20 February, 2023
Welcome to this week’s JMP Report
Last week was a relatively quiet week on the local bourse with only BSP and NCM doing all the work. BSP traded 1,746,273 shares unchanged at K12.41 while NCM had 26 shares also traded unchanged at K75.00 per share.
Refer details below
WEEKLY MARKET REPORT | 13 February, 2023 – 17 February, 2023
|STOCK||QUANTITY||CLOSING PRICE||CHANGE||% CHANGE||2021 FINAL DIV||2021 INTERIM||YIELD %||EX-DATE||RECORD DATE||PAYMENT DATE||DRP||MARKET CAP|
|BSP||1,746,273||12.41||–||–||K1.3400||K0.34||13.53||FRI 23 SEPT 22||MON 26 SEPT 22||FRI 14 OCT 22||NO||5,317,971,001|
|KSL||0||2.79||–||–||K0.1850||K0.0130||9.93||MON 5 SEPT 22||TUE 6 SEPT 22||TUE 4 OCT 22||NO||64,817,259|
|STO||0||19.10||–||–||K0.2993||K0.26760||2.96||MON 22 AUG 22||TUE 23 AUG 22||THU 22 SEPT 22||–||–|
|NCM||26||75.00||–||–||USD$0.075||K0.70422535||–||FRI 26 AUG 22||MON 29 AUG 22||THU 29 AUG 22||–||33,774,150|
|CCP||0||1.90||–||–||K0.134||–||6.19||MON 19 SEP 22||TUE 27 SEP 22||FRI 18 NOV 22||YES||569,672,964|
||TUE 5 APR 22||THU 14 APR 22||FRI 29 APR 22||–||195,964,015|
Dual Listed Stock
BFL – $4.80 +15c
KSL – 77c +.05
NCM – $23.57 – $1.18 (NCM rejects bid)
STO – $6.85 -10c
WTI – 76.34
Gold – 1850
Platinum – 921.40
Bitcoin 24,536 up
Ethereum – 1,685 up
PAX Gold 1821
Last week we saw the TBill market drop slightly with average coming in at 2.75%. The Central bank did issue a further 20mill but still left the market 151mill oversubscribed.
Finance Company Money is stable with 1yr money at 2%.
No word on the commencement of the GIS program for 2023.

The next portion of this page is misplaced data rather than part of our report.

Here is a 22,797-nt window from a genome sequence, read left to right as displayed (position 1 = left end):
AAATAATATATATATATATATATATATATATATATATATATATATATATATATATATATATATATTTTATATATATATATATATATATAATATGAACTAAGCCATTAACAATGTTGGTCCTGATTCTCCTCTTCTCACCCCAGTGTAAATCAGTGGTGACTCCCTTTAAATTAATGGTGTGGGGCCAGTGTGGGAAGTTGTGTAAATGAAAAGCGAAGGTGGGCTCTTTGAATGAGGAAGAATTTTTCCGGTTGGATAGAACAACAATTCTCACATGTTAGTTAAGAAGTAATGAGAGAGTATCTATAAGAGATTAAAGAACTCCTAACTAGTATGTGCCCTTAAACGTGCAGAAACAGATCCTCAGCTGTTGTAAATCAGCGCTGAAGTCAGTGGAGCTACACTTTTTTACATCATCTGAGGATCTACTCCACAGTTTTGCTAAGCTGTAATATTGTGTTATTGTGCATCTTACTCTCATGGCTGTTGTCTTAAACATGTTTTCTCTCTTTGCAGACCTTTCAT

Please note the Tap Bond and Tap Bill markets are closed to the retail market temporarily.
What we’ve been reading this week
PNGX – BSP and CCP Trading Strategy – some thoughts
PNGX Trading Strategies: Everyone involved in Papua New Guinea equity markets knows that a lot of the value and dividends from Credit Corporation (PNGX:CCP) derives from its significant investment in BSP (PNGX:BSP). However, is there a way to enhance portfolio returns by trading on a better understanding of this relationship?
Our analysts asked themselves this question and they have finally answered it. Well… at least in a historical context. Based on dividends and share prices between 30 June 2017 and 31 December 2022, it seems that Double-dipping BSP distributions could have been a thing!
Have a read and tell us what you think!
As always, our research is open-book and for the development of our collective understanding of the market. We do not provide recommendations or predictions. Past performance is no guarantee of future performance.
Always speak to your advisor before trading securities.
AXA IM Ties Exec Compensation to Climate Goals
Mark Segal February 16, 2023
Global asset management firm AXA Investment Managers (AXA IM) announced today that it will begin including ESG targets in the incentive compensation packages for senior executives, including goals focused on reducing the carbon footprint of investment portfolios.
The compensation policy will apply to approximately 400 senior executives at the firm, and focus primarily on portfolio decarbonization, with 75% of the ESG portion of deferred compensation tied to targets to reduce carbon intensity in the corporate portfolio by 25% by 2025 for AXA IM Core employees, or to have 50% of the real estate portfolio to be aligned to the Carbon Risk Real Estate Monitor (CRREM) trajectories by 2025 for AXA IM Alts employees. The remaining 25% of the ESG portion will be linked to AXA IM’s interim target to reduce its corporate operational CO2 footprint by 26% by 2025.